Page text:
Exposure to Stress Even Before Conception Causes Genetic Changes to Offspring
Source Newsroom: University of Haifa
Newswise — A female’s exposure to distress even before she conceives causes changes in the expression of a gene linked to the stress mechanism in the body — in the ovum and later in the brains of the offspring from when they are born, according to a new study on rats conducted by the University of Haifa.
“The systemic similarity in many instances between us and mice raises questions about the transgenerational influences in humans as well, for example, the effects of the Second Lebanon War or the security situation in the South on the children of those who went through those difficult experiences,” the researchers said. “If until now we saw evidence only of behavioral effects, now we’ve found proof of effects at the genetic level.”
In previous studies in Prof. Micah Leshem’s lab, it was found that exposing rats to stress before they had even conceived (and even at their “teen” stage) influences the behavior of their offspring. This study, conducted in the lab of Dr. Inna Gaisler-Salomon by PhD student Hiba Zaidan, in cooperation with Prof. Leshem, the researchers sought to examine whether there was an influence on genetic expression.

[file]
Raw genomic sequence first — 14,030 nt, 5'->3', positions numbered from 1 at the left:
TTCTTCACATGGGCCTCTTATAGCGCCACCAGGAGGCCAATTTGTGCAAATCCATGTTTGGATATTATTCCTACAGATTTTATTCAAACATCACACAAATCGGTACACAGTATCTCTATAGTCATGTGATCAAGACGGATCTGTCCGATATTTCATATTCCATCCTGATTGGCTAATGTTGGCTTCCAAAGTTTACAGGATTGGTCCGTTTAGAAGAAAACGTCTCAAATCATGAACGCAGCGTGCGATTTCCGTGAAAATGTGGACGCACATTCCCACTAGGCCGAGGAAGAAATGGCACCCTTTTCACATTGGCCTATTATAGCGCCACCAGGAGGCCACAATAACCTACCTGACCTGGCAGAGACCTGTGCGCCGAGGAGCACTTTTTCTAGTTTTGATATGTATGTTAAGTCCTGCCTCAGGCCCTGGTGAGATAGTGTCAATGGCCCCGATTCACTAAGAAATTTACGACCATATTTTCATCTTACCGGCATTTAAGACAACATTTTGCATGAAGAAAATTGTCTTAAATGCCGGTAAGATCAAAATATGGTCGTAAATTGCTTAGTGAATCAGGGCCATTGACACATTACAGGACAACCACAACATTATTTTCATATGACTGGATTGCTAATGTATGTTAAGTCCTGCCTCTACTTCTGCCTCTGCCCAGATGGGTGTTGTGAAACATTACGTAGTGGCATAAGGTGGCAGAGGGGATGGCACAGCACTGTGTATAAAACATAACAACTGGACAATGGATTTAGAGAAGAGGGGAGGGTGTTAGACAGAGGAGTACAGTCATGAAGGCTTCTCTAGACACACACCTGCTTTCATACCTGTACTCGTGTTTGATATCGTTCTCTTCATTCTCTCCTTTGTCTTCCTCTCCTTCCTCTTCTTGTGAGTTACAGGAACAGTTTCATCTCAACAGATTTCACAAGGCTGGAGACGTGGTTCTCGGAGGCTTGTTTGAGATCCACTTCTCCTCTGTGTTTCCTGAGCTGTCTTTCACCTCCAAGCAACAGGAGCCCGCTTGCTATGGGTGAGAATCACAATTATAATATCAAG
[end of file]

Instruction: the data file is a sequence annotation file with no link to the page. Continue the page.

In the study, which was recently published in the journal Biological Psychiatry, the researchers focused on the gene known as CRF-1, a gene linked to the body’s stress-control system that expresses itself in many places in the brain under stress.
The researchers took female rats that were 45 days old, which is parallel to human adolescence. Some of the rats were exposed to “minor” stress, which included changes in temperature and daily routine for seven days, and compared them to a control group that was not exposed to stress at all. The rats were mated and conceived two weeks later.
In the first part of the study, the researchers examined the ova of the rats that were exposed to stress even before they conceived, and they found that at that stage there was enhanced expression of the CRF-1 gene. For the second part, the researchers examined the brains of newborn rats immediately after birth, before the mother could have any influence on them, and found that even at the neonatal stage, there was enhanced expression of the CRF-1 gene in the brains of the rats born to mothers who had been exposed to stress.
During the third stage, the researchers exposed the offspring – both those whose mothers had been exposed to stress and those whose mothers were not – to stress when they reached adulthood. It emerged that the expression of CRF-1 among the offspring was dependent on three factors: The sex of the offspring, the stress undergone by the mother and the stress to which the offspring were exposed. The female rats whose mothers had been exposed to stress and who themselves underwent a “stressful” behavioral test showed higher levels of CRF-1 than other groups.
“This is the first time that we showed that the genetic response to stress in rats is linked to the experiences their mothers underwent long before they even got pregnant with them,” the researchers said. “We are learning more and more about intergenerational genetic transfer and in light of the findings, and in light of the fact that in today’s reality many women are exposed to stress even before they get pregnant, it’s important to research the degree to which such phenomenon take place in humans.”